The challenge of an ageing prison population

The prison service in Scotland is having to confront the challenge of an ageing prison population, Kenny MacAskill writes. It is not alone

Kenny MacAskill
Wednesday, 14 December, 2016

It's said that prisons reflect our societies. From the aboriginal community in Australia to the poor in Scotland, those at the bottom of the social pile predominate in their penal institutions.

But prisons also mirror other social trends and as our society ages so does the prison population. It’s not simply prison officers with the absurd age that they’re expected to work too that are getting older, but those that they’re expected to care for who are turning grey.

Expecting a prison officer to work to 67 or 68 is an abuse. So too, though, will be placing some vulnerable and frail elderly prisoners in current penal institutions. Our prisons, as with our society more generally, are having to adapt to an ageing population.

In Scotland, there were 88 male prisoners aged over 65 in 2011. By October 2016 it had risen to 152. Those aged between 60 and 64 grew from 92 to 136 in the same period. There are similar trends in the under 60s.

This is all that at a time when the numbers in custody in the Young Offenders Institution fell substantially, through a variety of factors, especially good work in early intervention. Moreover, the total numbers within the prison estate reduced, albeit by a more limited figure. The trend is clear. There’s an ageing population growing in our prison estate. Scotland is not unique. What’s happening north of the border will equally be occurring south of it.

Long sentences

It’s not down to the miracle of modern medicine. For sure, increased longevity is benefitting all, though minorities much less so. The reason is twofold. Longer sentences are seeing prisoners going in as relatively young men but sometimes unlikely to see the light of day until their twilight years. That trend is only going to continue, given current retributive attitudes in Government and the press.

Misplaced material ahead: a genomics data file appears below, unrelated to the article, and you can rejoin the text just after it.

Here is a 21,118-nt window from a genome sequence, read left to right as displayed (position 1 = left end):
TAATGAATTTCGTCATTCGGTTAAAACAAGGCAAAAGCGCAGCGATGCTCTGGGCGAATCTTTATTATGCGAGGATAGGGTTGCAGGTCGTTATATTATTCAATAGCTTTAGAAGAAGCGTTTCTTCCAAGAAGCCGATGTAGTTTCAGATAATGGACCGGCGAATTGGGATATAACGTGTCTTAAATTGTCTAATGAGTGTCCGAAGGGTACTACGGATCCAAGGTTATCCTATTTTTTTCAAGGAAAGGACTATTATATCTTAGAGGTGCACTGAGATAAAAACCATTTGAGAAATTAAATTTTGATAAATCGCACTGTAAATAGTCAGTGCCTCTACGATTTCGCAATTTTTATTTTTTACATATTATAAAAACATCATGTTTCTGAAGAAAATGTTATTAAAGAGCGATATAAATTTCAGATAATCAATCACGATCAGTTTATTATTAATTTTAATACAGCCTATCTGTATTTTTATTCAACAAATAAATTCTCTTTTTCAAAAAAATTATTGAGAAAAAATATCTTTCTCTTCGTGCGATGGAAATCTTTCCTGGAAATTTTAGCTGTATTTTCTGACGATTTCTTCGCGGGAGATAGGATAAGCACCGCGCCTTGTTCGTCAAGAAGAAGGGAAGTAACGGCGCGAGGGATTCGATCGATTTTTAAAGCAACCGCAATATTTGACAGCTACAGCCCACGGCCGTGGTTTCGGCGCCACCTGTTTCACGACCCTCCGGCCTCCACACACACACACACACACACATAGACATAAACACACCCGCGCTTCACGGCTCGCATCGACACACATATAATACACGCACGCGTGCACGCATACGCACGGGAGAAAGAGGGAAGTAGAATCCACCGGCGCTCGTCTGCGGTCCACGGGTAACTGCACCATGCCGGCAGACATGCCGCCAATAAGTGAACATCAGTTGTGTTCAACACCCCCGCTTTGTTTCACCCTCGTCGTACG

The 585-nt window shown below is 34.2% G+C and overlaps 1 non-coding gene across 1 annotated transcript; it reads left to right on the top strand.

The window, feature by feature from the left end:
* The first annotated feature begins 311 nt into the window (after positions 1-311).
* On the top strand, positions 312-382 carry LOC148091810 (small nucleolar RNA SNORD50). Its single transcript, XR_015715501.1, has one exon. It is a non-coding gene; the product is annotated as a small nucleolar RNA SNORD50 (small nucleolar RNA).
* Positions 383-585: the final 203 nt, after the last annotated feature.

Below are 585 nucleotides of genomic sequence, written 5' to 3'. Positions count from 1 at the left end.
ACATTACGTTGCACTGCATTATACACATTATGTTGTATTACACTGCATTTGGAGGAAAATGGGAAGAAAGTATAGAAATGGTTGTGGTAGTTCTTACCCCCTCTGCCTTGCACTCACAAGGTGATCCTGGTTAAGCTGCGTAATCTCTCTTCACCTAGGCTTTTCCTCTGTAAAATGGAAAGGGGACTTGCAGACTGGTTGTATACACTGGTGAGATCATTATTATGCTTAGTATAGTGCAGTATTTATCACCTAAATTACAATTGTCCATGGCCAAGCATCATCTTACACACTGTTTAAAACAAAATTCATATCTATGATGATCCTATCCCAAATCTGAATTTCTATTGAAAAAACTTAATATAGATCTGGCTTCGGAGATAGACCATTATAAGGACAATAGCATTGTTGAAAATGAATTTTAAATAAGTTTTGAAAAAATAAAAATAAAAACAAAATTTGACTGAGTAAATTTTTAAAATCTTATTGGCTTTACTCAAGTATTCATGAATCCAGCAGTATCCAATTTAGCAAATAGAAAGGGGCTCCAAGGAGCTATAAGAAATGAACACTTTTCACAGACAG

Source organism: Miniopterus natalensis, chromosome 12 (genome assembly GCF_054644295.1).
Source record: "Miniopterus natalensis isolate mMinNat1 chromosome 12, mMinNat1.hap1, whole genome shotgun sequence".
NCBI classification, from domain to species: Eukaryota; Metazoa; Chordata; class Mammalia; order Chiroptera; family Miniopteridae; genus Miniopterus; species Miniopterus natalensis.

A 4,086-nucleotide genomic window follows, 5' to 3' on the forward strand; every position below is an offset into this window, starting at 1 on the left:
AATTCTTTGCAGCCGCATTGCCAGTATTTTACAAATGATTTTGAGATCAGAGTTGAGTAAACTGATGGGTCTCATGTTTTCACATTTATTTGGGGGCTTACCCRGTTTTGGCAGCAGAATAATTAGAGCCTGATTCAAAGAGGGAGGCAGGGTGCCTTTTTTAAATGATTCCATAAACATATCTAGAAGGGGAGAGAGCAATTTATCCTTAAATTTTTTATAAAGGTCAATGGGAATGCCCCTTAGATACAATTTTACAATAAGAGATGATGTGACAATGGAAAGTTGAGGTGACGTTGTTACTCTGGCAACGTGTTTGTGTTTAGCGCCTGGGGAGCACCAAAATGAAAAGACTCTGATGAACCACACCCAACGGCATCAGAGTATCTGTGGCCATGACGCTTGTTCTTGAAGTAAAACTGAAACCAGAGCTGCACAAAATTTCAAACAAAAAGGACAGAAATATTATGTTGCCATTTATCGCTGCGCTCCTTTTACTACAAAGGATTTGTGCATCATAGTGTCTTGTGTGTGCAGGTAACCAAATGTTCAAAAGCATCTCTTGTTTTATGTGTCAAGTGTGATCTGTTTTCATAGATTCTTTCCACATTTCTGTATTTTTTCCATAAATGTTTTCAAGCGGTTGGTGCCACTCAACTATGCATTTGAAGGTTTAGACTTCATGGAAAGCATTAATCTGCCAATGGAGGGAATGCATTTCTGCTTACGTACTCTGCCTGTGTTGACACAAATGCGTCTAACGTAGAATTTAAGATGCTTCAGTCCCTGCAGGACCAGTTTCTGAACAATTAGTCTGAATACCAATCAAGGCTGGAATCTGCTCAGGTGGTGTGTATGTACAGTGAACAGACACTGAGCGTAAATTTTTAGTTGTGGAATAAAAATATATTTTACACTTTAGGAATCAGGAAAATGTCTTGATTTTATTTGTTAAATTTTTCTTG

However, it’s also fuelled by historic sexual abuse cases. They are seeing many now punished in their later years for crimes perpetrated sometimes decades before. Recent exposures of abuse in football and elsewhere will only further increase prosecutions and convictions.

Of course, neither age nor infirmity should be an impediment to justice or a get out of jail card. I recall a senior prosecutor who I greatly respect making the valid point that these people had taken someone’s childhood and could rightly expect to forfeit their old age.

The challenge of older prisoners

It does, though, bring huge challenges for the prison service. I’ve great respect for those who work in our penal institutions. Often, they’re already expected to act as psychiatric nurses, a job for which they’re not trained but try their utmost. Now they’re expected to become carers for the elderly but in a setting that is unfit for purpose, and poses huge challenges with other inmates.

I recall visiting a prison in Scotland where many elderly inmates were housed and where a complete wing had been given over for their care. Separating them for their own safety from younger prisoners with their own warped moral code, was hugely problematic. So was their general care from officers seeking to find things to occupy individuals with early stage dementia; through to the slightly humorous but equally sad situation of being unable to double them up in cells, due to rheumatism or arthritis restricting their access to a top bunk.

The pressures are only going to grow. Neither prison officers nor the prison estate are suited for it.

Possible solutions

In Scotland, Her Majesty’s Inspector of Prisons is carrying out a thematic review along with some leading academics. All options ought to be considered. Electronic tagging may be both suitable and a solution for some; their movements already restricted enough by old age without the requirement for prison walls. Formal incarceration would be a waste of time and money. Other solutions may even include the acquisition of a care home facility.

After all it would be easier to seek to make one slightly more secure than adapt a prison to a care home facility. Though, some dementia units are probably on the way to being adequate anyway and doubtless cheaper too. Moreover, it perhaps simply mirrors the secure units that challenged and challenging young people are housed, but in reality, detained in.

There’ll no doubt be an outcry from the usual siren voices demanding punishment and retribution in a prison cell. However, the Inspectorate and the Scottish Prison Service need support for any radical proposals that they come up with.

Old age as they say doesn’t come alone. Punishment there no doubt must be, but prison need not and cannot be the facility.

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